The Last Bookshop in London: A Novel of World War II
It’s August 1939 and Grace Bennet, along with her best friend Viv, leaves her small village to live in London with Mrs. Weatherford, her deceased mother’s best friend. Both are hoping to secure positions at Harrods, but with no letter of recommendation, Grace cannot work there and so must take whatever job she can find, which is how she, a girl with no interest at all in reading, ends up working in a small bookshop just as the Blitz begins. Even against the backdrop of constant fear and nightly blackouts, Grace finds strength thanks to the books and the people connected to them. She even finds love and a new understanding of those she thought cruel and unlovable.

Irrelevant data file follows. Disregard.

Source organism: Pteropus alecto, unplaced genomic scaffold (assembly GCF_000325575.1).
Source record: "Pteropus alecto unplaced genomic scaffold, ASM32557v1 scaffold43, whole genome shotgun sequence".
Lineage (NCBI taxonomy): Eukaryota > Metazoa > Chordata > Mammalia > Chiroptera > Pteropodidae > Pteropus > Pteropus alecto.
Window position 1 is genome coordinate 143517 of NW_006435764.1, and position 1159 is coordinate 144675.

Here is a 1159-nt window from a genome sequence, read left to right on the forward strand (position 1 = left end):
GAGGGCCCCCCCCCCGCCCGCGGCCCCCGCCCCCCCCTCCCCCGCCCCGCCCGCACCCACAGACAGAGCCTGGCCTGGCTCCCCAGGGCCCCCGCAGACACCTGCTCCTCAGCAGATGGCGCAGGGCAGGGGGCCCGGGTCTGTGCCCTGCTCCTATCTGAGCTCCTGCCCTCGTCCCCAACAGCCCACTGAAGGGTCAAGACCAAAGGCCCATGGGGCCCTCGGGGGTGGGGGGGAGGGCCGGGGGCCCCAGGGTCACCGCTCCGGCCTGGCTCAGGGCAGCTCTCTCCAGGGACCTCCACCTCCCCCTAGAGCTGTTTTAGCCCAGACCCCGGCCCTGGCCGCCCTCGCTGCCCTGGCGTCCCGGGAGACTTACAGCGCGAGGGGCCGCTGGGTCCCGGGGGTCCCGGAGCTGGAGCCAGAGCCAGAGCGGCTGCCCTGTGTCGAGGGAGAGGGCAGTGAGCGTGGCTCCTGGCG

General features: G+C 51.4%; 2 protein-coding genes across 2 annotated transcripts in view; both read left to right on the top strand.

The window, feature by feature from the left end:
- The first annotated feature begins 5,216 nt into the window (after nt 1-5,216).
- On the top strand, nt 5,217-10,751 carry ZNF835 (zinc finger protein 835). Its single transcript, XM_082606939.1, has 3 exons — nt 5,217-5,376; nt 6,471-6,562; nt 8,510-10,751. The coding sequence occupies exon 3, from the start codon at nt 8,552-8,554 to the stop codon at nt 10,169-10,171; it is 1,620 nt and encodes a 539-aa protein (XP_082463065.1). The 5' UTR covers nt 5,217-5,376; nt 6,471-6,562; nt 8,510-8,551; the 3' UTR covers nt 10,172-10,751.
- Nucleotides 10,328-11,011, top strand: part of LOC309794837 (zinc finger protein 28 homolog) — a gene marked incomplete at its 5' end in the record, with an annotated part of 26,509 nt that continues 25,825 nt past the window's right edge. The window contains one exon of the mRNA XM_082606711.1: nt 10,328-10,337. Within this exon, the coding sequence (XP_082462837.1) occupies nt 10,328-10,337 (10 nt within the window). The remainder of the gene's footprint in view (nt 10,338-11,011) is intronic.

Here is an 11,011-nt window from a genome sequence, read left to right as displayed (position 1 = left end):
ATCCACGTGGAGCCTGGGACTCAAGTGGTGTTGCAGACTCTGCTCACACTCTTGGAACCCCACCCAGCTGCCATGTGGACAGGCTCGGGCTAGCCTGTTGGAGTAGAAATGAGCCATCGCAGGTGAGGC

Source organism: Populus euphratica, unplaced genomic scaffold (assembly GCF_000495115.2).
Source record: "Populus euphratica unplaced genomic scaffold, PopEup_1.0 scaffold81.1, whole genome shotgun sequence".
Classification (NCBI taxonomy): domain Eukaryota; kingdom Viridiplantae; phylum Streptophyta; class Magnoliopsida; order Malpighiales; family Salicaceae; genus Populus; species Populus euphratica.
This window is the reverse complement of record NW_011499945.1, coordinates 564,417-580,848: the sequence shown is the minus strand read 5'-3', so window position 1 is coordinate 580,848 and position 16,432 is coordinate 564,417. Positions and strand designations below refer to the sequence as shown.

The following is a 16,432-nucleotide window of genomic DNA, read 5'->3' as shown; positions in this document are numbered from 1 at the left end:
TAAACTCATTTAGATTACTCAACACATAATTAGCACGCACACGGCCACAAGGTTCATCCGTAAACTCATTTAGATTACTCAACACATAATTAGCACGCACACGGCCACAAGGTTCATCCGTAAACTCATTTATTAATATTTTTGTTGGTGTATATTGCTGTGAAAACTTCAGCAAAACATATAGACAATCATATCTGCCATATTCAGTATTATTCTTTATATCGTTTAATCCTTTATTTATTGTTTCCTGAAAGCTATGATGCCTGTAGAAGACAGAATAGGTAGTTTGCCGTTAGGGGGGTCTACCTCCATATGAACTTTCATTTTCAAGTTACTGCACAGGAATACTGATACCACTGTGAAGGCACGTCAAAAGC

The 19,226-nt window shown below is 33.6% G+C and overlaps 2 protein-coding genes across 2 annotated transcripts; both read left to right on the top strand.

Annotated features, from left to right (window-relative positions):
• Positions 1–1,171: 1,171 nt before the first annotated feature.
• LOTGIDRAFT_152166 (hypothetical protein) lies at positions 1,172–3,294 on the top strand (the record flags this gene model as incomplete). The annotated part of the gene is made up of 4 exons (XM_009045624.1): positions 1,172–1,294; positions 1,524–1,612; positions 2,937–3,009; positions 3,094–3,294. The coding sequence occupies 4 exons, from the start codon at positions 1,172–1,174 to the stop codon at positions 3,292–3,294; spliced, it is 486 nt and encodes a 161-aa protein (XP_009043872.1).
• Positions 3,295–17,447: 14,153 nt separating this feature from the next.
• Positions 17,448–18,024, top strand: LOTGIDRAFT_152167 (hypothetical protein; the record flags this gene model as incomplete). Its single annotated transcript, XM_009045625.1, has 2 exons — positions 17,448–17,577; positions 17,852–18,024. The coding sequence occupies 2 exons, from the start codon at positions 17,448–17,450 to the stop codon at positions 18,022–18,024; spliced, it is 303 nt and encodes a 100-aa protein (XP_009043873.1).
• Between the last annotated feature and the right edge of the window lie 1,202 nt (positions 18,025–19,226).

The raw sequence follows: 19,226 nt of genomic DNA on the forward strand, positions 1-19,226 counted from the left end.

Madeline Martin’s The Last Bookshop in London is a well-researched novel about World War II. She excels in telling the personal stories of the characters in such a way that readers are brought so close to them that it is impossible not to cry along with their tragedies and celebrate their victories. Any novel about World War II must include the horrible facts, but where this one differs is the way Martin observes the humanity in the small acts.
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